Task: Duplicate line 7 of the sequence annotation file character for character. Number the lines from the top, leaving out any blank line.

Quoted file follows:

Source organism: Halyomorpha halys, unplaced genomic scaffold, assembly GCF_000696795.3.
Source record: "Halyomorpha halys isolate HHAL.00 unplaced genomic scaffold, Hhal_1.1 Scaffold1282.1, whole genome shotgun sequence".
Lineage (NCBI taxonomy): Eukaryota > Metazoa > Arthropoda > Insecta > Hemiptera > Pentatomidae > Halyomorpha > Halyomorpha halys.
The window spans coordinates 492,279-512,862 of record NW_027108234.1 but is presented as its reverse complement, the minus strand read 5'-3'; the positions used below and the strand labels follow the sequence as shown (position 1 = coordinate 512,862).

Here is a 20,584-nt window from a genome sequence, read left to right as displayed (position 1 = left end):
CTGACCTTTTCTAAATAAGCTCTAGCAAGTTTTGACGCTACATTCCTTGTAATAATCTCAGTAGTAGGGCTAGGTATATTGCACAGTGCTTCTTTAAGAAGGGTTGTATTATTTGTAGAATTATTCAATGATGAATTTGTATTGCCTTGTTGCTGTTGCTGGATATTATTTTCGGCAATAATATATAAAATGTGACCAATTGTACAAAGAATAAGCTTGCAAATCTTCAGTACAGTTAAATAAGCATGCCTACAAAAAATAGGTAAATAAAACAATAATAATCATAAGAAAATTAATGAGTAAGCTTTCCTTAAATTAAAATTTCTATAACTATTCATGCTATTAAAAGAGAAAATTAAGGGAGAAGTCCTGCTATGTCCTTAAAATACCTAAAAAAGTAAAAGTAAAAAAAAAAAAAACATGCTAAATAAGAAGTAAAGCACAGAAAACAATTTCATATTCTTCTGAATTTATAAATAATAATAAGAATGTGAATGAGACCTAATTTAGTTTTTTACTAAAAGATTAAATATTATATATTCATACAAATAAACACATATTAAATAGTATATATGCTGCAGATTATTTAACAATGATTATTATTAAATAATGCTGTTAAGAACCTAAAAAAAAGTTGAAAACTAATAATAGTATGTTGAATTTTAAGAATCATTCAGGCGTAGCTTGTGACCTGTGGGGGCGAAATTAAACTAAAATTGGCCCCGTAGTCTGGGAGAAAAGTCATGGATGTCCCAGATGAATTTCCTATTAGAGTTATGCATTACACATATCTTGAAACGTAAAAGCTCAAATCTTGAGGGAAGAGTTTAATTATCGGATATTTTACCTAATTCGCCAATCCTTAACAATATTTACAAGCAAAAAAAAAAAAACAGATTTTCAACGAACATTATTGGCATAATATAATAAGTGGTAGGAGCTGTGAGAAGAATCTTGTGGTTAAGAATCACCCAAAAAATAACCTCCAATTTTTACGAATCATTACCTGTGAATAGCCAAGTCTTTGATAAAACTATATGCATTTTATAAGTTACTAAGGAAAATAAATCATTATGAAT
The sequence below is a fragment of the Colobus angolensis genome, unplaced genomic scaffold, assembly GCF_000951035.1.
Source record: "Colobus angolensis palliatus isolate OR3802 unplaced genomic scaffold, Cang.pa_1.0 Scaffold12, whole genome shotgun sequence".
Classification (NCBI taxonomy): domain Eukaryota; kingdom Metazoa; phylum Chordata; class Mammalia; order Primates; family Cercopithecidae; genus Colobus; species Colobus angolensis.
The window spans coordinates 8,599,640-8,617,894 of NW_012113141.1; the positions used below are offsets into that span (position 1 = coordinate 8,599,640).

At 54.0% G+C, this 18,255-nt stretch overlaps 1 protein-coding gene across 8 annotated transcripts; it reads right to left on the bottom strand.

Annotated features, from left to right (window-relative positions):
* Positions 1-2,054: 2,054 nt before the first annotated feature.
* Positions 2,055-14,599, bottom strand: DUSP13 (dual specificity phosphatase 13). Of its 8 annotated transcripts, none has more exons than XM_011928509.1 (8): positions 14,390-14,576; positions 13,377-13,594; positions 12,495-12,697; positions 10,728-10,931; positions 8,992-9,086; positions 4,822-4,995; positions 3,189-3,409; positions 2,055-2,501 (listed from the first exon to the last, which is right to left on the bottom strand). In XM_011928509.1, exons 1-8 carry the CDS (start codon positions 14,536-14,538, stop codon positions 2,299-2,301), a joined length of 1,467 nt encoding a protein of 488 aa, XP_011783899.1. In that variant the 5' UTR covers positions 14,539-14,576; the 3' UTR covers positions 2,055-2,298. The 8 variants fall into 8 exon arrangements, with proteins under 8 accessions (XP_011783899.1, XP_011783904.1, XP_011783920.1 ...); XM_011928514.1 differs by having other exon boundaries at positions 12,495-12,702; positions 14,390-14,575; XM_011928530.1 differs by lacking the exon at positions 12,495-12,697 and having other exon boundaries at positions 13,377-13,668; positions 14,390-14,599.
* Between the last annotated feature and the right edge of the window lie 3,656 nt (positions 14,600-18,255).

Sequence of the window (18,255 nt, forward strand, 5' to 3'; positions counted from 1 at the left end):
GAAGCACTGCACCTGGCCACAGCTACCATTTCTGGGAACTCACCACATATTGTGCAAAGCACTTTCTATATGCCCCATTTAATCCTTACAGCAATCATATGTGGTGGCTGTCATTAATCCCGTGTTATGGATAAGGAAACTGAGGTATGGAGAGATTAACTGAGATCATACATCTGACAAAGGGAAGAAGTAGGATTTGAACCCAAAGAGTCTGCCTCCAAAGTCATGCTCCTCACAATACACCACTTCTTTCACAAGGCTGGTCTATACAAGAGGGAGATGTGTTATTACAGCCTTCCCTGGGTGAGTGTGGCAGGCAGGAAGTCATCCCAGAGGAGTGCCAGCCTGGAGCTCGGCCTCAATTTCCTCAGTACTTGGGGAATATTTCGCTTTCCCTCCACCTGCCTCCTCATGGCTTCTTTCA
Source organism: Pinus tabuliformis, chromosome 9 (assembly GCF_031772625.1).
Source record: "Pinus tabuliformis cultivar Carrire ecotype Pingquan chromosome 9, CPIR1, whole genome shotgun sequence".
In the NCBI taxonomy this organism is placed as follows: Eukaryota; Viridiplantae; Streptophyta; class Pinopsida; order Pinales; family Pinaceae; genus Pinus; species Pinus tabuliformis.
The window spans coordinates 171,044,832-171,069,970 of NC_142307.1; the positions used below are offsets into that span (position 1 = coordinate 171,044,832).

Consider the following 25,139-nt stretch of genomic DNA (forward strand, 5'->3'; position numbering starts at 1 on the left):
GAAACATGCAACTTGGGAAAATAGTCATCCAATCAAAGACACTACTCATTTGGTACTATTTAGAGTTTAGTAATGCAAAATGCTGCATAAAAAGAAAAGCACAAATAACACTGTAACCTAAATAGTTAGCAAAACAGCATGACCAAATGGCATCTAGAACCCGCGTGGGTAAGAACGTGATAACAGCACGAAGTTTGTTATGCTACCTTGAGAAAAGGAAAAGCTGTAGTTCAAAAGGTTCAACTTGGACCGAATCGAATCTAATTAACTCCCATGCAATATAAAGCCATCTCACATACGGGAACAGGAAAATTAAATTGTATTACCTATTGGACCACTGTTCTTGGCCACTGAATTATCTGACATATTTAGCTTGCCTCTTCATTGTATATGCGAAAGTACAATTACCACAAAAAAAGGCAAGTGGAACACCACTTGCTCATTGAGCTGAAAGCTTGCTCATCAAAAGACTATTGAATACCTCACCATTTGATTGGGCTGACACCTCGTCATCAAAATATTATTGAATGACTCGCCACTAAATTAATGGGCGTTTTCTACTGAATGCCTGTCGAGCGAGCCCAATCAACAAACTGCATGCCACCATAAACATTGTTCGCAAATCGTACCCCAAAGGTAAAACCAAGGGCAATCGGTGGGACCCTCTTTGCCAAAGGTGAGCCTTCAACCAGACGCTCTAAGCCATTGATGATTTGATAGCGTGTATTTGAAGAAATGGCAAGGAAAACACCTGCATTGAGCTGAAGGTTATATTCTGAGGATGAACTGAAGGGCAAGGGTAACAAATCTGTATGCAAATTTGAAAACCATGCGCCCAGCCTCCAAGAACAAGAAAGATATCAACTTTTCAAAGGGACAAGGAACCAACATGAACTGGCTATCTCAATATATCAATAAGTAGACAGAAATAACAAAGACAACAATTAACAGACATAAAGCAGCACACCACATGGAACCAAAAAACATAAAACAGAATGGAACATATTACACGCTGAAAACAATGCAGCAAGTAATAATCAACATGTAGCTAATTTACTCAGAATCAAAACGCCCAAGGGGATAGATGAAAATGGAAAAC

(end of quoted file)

The sequence below is a fragment of the Colobus angolensis genome, unplaced genomic scaffold, assembly GCF_000951035.1.